London-based Multiverse said it will use the proceeds of its $220m (£175.9m) Series D round to “accelerate” its US expansion, where it already has a headquarters in New York.
Founded in 2016 and previously known as WhiteHat, Multiverse matches young people without degrees with salaried apprenticeship opportunities.
The company says it has trained over 8,000 apprentices through partnerships with 500 companies. It focuses on “skills of the future”, such as data science and software engineering.
“Mandating degrees, and making admissions officers the gatekeepers for great careers, means leaving out thousands of talented individuals,” said Euan Blair, CEO and founder of Multiverse.
“There has never been a more pressing time to create an alternative to university education that is equitable and inclusive and there is an incredible opportunity before us to change the status quo with apprenticeships.”
The $1.7bn post-money valuation gives Blair a paper fortune in the hundreds of millions.
Multiverse’s latest round was co-led by StepStone Group, and previous backers Lightspeed Venture Partners and General Catalyst.
In January 2021, Multiverse’s £32m Series B round became the largest UK edtech raise.
Its latest capital boost brings Multiverse’s total funding to date to over $400m.
“Apprenticeships can help thousands of companies better train workers for the jobs needed to thrive in the age of digital transformation,“ said Hunter Somerville, partner at StepStone Group. “Multiverse has a demonstrated track record of success, building an unparalleled global platform to find, train and develop talent.”
When Multiverse raised $130m in its previous round the company was nearing the billion-dollar unicorn milestone.
It also demonstrates the growing strength of the edtech sector, coming one year after Vienna-based GoStudent became Europe’s first edtech unicorn.
It follows a strong 2021 for UK tech valuations, with British firms making up 38% of the combined valuation of European unicorns – the highest percentage across the continent.
Bud, an open banking fintech startup used by the likes of HSBC and Credit Karma, has banked $80m (£63.8m) in a Series B funding round.
Bud said it will use the capital to continue developing its platform, which uses artificial intelligence (AI) to let financial organisations offer customised products and automate lending decisions.
It will also use the cash to fuel international expansion.
“Bud’s transactional intelligence services allow applications to become truly personalised for the first time. For example, our lending customers can expect to see an increase of about 85% in capacity by combining open banking data with our AI capabilities in their affordability assessments,” said Ed Maslaveckas, CEO and co-founder, Bud.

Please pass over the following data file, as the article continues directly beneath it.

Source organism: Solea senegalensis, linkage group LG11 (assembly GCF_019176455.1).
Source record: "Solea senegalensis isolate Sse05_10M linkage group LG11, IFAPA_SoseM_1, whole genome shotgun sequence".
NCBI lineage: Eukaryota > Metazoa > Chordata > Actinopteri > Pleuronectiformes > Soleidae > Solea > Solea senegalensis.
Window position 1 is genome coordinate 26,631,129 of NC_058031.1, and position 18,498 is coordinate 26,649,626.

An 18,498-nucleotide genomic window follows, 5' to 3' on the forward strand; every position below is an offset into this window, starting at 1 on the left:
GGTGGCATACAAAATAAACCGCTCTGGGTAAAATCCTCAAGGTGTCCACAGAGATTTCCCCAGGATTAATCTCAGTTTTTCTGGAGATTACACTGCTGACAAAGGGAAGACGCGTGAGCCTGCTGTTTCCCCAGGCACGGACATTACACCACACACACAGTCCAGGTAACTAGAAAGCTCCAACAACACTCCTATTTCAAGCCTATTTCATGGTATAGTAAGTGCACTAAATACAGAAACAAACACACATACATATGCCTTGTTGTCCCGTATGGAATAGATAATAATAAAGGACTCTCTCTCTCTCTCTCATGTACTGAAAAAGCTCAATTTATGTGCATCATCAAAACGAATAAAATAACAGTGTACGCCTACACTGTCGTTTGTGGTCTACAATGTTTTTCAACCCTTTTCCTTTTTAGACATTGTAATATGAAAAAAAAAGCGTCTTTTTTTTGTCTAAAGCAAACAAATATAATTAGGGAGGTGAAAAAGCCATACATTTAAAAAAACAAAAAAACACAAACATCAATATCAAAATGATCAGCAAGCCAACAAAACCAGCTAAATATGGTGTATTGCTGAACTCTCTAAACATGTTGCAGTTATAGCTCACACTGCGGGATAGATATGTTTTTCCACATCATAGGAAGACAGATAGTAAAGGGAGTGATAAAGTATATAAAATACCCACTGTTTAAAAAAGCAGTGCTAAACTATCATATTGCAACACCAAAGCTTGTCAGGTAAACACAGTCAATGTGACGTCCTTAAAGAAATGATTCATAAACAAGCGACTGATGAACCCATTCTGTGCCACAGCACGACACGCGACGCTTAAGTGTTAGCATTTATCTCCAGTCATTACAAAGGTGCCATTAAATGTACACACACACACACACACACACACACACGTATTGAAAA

Headquartered in London, Bud’s Series B round was led by Bellis Phantom Holdco Ltd, with participation from SEI investments and Outward Venture Capital, amongst others.
Founded in 2015 by Ed Maslaveckas and George Dunning, Bud’s automated lending decision platform is used by ANZ, Street UK and TotallyMoney. Banking giant HSBC and Credit Karma use Bud to provide customers with financial data analytics.
Competitors to Bud include fellow London-based embedded finance firm Liberis, which earlier this week partnered with Barclaycard.
“We are hugely excited by the potential of Bud, not only in the ability of its platform to truly harness the opportunities from open banking but also in its far-reaching potential to help power other businesses we are invested in,” said Gary Lindsay, managing partner, TDR Capital.
The latest funding boost follows on from the firm’s $20m (£15.9m) Series A round in 2019.
TDR Capital LLP is a London-based private equity company that invests in European companies and manages investment funds with more than €10bn (£7.9bn) in committed capital.
Earlier this month HSBC announced plans to invest £500m in UK tech small and medium-sized businesses (SMEs) as part of its 2022 £15bn SMEs lending fund.
Footfall was strong as expected in the seven days from 30 May up to 5 June in the UK as many Britons celebrated the Queen's platinum jubilee. The country also hosted a large number of visitors from abroad for the first time since before the pandemic.
The latest figures for retail footfall from Ipsos show that UK-wide visitor traffic was down only 5.9% compared to 2019 in the non-food sector. That's the narrowest deficit that has been seen since the beginning of the pandemic saw consumers less willing to visit physical stores even before the first lockdown was imposed in late March 2020.